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Magistrate Judge Brooke Wells of the U.S. District Court in Salt Lake City gave The SCO Group Inc. a rare victory in its ongoing battle with IBM over whether IBM placed SCO-copyrighted Unix code in Linux.

In her order, Judge Wells granted SCO’s discovery motion, in which the Lindon, Utah, company had demanded that IBM turn over the source code of “all versions and changes” of IBM’s AIX and Dynix Unix operating systems. This amounts to about two billion lines of code.

SCO had also asked for direct access to IBM’s CMVC (Configuration Management Version Control) and RCS (Revision Controls System) to obtain this information, but Wells denied this request.

In addition, Wells ordered IBM to turn over the “programmer’s notes, design documents, white papers, the comments and notes made by those who did the changes (to AIX and Dynix), the names and contact information of individuals who made changes and what changes they specifically made.”

She, however, did not order IBM to produce the information for all 7,200 individuals who contributed to AIX and Dynix. Instead, she ordered the company to “provide the above required information for the 3000 individuals who made the most contributions and changes to the development of AIX and Dynix.”

IBM had argued that SCO’s discovery motions should be denied since SCO had not proven any of its claims after almost two years. Moreover, IBM has filed for partial summary judgment against SCO based on “two primary reasons.”

SCO has said it has no intention of settling the case, despite mounting legal costs. Click here to read more.

For one, IBM claims that “the AT&T agreements upon which SCO’s claims are based do not preclude IBM from using and disclosing source code that is written by IBM and does not include UNIX System V code (i.e. homegrown code).” IBM also says that “even if the AT&T agreements could be read to preclude the disclosure of homegrown code, any breach based upon such a reading has been waived by Novell, Inc.”

Based on these claims, Wells reasoned, “it is clear that the contracts and their interpretations are central to the disputes in this case. In fact, the contract claims may have a more important role in the outcome of this case than the copyright claims.”

However, Wells disagreed with IBM’s interpretation of relevant code. “While the court agrees with IBM that this case concerns code that may have been improperly contributed to Linux, the court disagrees with IBM’s narrow interpretation of relevant code. Under a plausible reading of the contract, it is possible that protections and prohibitions exist for code contributed by IBM to Linux. This code that eventually ended up in Linux may not look similar to the code initially provided to IBM under the contract, but if it was based on modifications, elements or derivations that are protected under the contract then it is clearly relevant. In contrast to IBM’s argument this protection may even extend to ‘homegrown’ code depending on the interpretation of the contract,” she wrote.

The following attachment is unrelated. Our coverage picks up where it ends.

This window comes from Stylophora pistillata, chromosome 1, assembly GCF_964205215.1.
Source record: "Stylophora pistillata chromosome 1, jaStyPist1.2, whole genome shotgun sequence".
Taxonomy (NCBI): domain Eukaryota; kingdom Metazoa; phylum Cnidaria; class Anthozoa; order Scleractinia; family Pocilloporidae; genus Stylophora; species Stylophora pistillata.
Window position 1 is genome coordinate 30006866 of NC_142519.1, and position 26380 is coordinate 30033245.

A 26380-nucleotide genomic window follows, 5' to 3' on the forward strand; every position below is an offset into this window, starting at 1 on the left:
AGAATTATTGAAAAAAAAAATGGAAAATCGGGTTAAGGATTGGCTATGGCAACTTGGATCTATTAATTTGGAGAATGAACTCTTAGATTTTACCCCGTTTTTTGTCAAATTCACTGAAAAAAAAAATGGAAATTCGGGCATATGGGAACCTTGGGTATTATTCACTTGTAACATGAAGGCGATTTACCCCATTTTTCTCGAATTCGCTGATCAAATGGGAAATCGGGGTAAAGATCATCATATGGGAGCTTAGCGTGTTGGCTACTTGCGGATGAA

“Based upon the possibility of increased protection under the contract and the general principle that ‘at the discovery stage, the concept of relevance should be construed very broadly,’ the court finds that the burden of producing the code SCO seeks is outweighed by the relevancy of such code in the instant dispute,” Wells wrote in her decision.

In short, the case will continue.

SCO has also sought to compel IBM to provide affidavits from IBM’s board of directors, CEO Sam Palmisano and vice president Irving Wladawsky-Berger revealing all their documents pertaining to IBM’s Linux strategy. Judge Wells elected to postpone a decision on this issue.

IBM has been ordered to produce the requested documents by March 18th. The court also ordered SCO and IBM to meet to discuss the trial’s schedule. The case had tentatively been set to go to trial in the fall, but with this discovery motion granted, a new trial schedule will be necessary.

Pamela Jones, editor of Groklaw, an IT legal news site, called the order “annoying because she enables more delay, but other than that it is a pretty normal discovery order.”

Jones, a SCO critic, said the order is basically meaningless from IBM’s standpoint. “[W]hile this is annoying, it doesn’t ultimately mean a thing,” she wrote. “[B]y showing all the code and letting SCO look at it all from now to doomsday, if they never find any code that shouldn’t have been donated to Linux, which is exactly what has happened so far, we get the matter settled once and for all. So let them look.”

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